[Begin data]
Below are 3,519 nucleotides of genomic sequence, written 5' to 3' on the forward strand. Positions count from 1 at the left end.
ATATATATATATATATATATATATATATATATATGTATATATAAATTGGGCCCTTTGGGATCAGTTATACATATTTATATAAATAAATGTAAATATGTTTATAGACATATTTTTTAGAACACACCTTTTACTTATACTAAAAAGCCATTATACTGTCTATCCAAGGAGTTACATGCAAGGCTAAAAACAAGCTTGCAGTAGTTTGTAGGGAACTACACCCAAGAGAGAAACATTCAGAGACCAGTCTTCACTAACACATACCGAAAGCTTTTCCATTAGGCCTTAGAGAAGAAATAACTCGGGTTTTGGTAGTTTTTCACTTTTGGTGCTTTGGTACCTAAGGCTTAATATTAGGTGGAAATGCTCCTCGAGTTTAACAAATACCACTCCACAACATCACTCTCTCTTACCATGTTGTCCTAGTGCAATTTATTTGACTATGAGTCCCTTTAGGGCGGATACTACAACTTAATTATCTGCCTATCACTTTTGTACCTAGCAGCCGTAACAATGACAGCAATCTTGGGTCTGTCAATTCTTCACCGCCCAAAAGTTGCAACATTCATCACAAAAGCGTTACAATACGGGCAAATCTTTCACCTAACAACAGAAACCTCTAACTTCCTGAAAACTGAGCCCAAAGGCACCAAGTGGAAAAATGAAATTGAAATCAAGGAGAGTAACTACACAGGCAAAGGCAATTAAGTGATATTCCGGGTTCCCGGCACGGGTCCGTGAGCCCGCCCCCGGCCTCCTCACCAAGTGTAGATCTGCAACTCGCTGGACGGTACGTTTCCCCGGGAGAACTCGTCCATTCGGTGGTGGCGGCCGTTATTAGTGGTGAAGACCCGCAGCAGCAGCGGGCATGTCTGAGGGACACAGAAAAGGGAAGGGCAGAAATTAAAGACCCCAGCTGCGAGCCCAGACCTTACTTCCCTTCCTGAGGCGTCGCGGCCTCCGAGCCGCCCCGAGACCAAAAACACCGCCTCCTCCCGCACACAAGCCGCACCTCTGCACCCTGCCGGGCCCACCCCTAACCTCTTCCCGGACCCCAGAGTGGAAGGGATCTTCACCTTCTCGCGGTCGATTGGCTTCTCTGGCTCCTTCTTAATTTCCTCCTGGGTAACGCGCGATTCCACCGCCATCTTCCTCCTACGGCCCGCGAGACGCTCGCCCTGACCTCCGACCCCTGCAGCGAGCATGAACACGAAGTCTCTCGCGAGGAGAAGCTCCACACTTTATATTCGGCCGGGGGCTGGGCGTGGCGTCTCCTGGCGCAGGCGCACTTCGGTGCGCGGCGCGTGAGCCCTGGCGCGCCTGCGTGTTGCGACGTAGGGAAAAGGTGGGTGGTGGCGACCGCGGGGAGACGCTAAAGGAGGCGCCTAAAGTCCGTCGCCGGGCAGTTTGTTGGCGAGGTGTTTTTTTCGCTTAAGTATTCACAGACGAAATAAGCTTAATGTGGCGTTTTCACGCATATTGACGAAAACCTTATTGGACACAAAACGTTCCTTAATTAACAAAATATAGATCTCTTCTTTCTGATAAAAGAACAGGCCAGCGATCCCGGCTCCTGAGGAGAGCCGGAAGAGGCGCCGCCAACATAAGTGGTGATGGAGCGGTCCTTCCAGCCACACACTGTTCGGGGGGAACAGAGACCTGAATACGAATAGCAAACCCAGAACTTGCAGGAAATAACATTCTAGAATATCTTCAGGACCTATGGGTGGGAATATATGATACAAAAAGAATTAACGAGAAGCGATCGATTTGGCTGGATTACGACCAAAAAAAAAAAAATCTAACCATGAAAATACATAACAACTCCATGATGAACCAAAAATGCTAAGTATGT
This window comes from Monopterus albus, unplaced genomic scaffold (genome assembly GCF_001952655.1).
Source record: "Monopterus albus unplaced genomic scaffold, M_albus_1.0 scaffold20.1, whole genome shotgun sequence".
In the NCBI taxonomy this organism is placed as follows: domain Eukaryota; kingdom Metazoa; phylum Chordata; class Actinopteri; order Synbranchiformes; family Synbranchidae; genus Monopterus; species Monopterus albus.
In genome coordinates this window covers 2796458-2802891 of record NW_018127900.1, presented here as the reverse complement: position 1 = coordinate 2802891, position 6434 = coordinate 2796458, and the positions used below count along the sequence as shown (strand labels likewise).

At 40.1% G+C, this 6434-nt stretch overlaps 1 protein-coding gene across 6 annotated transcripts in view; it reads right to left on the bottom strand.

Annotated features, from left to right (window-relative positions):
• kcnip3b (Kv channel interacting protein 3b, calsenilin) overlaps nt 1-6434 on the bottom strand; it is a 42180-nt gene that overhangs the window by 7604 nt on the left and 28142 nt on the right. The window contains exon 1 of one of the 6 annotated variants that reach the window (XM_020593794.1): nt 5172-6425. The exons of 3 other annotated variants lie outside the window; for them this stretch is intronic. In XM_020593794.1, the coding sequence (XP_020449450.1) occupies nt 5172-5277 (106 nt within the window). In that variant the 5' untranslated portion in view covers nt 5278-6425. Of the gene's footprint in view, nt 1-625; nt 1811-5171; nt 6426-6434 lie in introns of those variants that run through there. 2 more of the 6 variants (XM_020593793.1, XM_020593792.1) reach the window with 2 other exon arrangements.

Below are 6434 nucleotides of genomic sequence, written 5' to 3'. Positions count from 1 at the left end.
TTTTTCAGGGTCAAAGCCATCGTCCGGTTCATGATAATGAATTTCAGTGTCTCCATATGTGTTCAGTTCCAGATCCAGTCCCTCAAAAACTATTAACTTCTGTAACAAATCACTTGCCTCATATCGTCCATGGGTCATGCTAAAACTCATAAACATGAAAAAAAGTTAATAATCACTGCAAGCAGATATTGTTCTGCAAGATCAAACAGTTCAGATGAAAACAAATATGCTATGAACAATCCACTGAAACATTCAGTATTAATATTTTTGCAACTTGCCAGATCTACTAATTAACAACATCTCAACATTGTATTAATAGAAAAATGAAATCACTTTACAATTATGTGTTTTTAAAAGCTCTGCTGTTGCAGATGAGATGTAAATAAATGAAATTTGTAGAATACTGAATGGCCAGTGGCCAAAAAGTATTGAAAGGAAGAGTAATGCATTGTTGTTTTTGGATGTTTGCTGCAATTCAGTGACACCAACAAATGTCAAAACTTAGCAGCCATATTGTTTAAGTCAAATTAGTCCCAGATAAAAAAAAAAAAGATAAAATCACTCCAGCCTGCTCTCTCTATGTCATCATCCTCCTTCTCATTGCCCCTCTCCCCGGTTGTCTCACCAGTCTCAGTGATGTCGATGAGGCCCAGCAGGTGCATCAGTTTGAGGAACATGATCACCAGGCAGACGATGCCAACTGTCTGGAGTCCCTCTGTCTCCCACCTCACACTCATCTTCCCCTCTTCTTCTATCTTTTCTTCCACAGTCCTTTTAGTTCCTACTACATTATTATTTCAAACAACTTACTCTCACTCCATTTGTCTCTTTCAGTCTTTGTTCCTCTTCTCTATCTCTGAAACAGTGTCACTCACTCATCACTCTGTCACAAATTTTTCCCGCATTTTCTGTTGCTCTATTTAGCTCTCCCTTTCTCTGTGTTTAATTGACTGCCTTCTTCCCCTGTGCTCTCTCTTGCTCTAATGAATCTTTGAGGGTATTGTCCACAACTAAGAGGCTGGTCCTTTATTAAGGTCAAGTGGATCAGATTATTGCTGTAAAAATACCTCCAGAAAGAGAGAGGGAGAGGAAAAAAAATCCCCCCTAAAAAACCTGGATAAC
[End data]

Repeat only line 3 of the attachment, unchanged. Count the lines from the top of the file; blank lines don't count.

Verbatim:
This window comes from Monopterus albus, unplaced genomic scaffold (genome assembly GCF_001952655.1).